"The Human Race" is run on ordinary roads by ordinary people, many of whom just happen to achieve extraordinary things.
Five years ago, the Humansville Board of Education and administration considered eliminating both the high school track and cross country programs, due to a lack of participation and generally poor performances by what few athletes participated. Instead, the school hired Brian Winckler, a former collegiate runner at Southwest Baptist University, as the new running coach.
In just four years, Winckler has revitalized the program at Humansville. His boys team placed fourth at the Class 1 state cross country meet in his third year at the helm. The girls not only grew enough to field a complete cross country team, but they have placed as high as ninth at state in that short time period.
In track and field, the Tigers have placed second at districts all four years under Winckler's guidance, and the boys and girls together have earned a staggering 36 state medals in track.
Winckler is one of those glass-always-full guys that doesn't believe in ceilings. He is determined to make sure his runners receive the best training possible, even if it comes from outside sources. He has allied with fellow SBU alum and current Jasper High School coach Austin Bunn to sponsor a group of area runners from Humansville, Jasper, Buffalo and Joplin to a camp at the University of Colorado-Colorado Springs in late July. The camp itself is free, all Winckler and Bunn need for their charges is travel and expense money.
That idea spawned "The Human Race."
On Saturday, June 2, 27 runners toed the starting line in Humansville for "The Human Race," a 5K road race to benefit the camp adventure. Winckler tirelessly worked area businesses for sponsors, awards, aid station refreshments and helpers.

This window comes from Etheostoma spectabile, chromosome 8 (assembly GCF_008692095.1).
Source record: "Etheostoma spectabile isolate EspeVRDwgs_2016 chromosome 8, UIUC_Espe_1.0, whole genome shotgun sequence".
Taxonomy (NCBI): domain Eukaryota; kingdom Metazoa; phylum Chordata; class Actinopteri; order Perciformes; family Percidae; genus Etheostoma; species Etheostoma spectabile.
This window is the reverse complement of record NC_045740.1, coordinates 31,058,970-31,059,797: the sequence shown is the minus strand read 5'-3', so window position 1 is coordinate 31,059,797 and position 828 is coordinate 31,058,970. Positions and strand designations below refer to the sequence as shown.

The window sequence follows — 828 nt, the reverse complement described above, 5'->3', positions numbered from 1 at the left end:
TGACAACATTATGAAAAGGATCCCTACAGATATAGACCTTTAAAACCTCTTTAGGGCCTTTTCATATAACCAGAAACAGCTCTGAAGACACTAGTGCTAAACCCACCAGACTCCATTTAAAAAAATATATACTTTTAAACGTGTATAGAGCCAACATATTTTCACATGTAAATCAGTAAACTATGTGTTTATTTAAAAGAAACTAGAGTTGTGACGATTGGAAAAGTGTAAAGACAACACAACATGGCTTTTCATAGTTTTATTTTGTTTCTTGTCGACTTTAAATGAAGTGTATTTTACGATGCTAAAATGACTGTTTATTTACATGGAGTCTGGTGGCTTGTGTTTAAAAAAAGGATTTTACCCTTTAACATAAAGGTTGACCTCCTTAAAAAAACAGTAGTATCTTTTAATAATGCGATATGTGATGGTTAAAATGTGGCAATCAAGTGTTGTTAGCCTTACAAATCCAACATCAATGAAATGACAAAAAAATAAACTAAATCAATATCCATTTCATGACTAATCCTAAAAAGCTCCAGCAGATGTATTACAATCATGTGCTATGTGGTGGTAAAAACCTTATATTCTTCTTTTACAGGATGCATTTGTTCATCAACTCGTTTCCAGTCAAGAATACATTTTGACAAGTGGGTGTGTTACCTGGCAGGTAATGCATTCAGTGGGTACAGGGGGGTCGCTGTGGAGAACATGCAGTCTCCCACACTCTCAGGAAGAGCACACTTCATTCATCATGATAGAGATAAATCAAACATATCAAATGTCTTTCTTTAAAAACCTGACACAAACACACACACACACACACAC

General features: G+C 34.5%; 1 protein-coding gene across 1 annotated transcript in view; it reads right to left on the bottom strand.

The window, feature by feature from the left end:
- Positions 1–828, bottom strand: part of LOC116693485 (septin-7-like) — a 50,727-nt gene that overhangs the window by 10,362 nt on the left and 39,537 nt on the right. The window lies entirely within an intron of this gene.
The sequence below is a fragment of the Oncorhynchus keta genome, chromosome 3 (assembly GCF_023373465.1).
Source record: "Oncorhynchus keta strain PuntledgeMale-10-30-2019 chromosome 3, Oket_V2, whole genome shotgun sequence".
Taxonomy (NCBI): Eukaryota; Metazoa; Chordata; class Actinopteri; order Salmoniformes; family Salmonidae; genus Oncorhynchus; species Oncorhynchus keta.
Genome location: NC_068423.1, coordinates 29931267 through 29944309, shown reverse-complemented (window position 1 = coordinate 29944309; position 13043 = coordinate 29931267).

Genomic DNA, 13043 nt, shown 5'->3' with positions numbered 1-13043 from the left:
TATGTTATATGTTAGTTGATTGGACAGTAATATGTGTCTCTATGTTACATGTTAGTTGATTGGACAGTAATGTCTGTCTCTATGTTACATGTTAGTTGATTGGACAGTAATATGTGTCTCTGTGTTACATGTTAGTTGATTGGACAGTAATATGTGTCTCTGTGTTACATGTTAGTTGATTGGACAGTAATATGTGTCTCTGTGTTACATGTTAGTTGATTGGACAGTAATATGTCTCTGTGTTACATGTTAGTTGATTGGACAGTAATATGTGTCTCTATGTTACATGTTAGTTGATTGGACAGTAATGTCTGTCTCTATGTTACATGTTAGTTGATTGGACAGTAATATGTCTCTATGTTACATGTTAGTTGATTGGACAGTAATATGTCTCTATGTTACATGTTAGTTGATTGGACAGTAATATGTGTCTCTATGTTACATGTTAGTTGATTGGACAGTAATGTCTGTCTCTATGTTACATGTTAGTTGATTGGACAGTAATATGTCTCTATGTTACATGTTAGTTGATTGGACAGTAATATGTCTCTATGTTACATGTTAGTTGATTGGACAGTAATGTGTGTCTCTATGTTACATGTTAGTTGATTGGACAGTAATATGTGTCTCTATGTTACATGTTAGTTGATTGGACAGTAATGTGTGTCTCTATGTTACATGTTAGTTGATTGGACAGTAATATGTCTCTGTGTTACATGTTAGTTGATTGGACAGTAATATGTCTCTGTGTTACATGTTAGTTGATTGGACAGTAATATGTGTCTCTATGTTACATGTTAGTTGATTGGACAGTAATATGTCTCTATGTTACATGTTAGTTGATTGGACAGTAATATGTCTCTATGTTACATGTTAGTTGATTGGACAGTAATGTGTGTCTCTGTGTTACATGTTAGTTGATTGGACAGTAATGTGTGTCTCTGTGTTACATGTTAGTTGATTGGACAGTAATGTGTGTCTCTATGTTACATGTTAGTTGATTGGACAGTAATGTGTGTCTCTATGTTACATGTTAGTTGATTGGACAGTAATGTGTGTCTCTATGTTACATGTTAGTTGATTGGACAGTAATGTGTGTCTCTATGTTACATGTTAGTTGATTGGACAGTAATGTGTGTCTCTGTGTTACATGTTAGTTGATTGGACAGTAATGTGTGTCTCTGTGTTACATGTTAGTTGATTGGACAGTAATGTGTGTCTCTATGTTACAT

As race day loomed, one obvious problem emerged: Winckler's race was pitted against the Cox Medical Mile races in Springfield, the annual kickoff to the Springfield-area road racing season. Would anyone actually come to Humansville with such a prestigious slate of races in the Queen City?
Yes, they would, and they did.
Runners from Republic, Carthage, Bolivar, Weaubleau, Stockton, Buffalo, Walnut Grove and Cassville joined the host runners from Humansville for the race.
Republic's Ryan Way held off Humansville's all-stater Dakota Shoemaker to win, 16:47 to 16:51. Coach Bunn placed third overall and first in the men's 20-29 division with his 17:02.
Lullel Hickman, of Walnut Grove, just two months shy of his 50th birthday and a Missouri state age-group record holder, finished sixth overall and won the Master's Division in 18:38.
I won the Men's 50-59 division just by showing up -- I was the oldest runner there. I ran a decent time for me -- 20:31 -- and finished 12th overall. I salvaged some honor by beating all the female runners, including all-stater Arnica Zitting, from Stockton, the overall female champion on Saturday.
But the best part of the race was participating in an event where proceeds will go directly to benefit kids from our area. There are bigger races and bigger awards almost every weekend in the state of Missouri, but none that carry more significance than Winckler's brainchild.
Look for more races in Humansville, with more runners, more support team members, more demand for local gas stations and restaurants. A guy like Brian Winckler could end up improving the economy, not just the local school's running teams. What's not to like about that?